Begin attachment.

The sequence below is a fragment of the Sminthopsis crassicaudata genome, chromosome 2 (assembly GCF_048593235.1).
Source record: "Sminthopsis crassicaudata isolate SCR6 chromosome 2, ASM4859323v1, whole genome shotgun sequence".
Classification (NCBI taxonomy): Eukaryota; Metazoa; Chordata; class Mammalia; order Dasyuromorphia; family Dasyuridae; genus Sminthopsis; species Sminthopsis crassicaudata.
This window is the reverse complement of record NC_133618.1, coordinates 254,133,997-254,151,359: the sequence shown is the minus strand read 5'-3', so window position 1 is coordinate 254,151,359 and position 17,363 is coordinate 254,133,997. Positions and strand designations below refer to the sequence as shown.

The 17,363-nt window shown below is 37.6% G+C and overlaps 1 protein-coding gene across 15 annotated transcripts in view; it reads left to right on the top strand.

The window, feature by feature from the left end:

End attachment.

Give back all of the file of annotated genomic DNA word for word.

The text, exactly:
The sequence below is a fragment of the Sminthopsis crassicaudata genome, chromosome 2 (assembly GCF_048593235.1).
Source record: "Sminthopsis crassicaudata isolate SCR6 chromosome 2, ASM4859323v1, whole genome shotgun sequence".
Classification (NCBI taxonomy): Eukaryota; Metazoa; Chordata; class Mammalia; order Dasyuromorphia; family Dasyuridae; genus Sminthopsis; species Sminthopsis crassicaudata.
This window is the reverse complement of record NC_133618.1, coordinates 254,133,997-254,151,359: the sequence shown is the minus strand read 5'-3', so window position 1 is coordinate 254,151,359 and position 17,363 is coordinate 254,133,997. Positions and strand designations below refer to the sequence as shown.

The 17,363-nt window shown below is 37.6% G+C and overlaps 1 protein-coding gene across 15 annotated transcripts in view; it reads left to right on the top strand.

The window, feature by feature from the left end: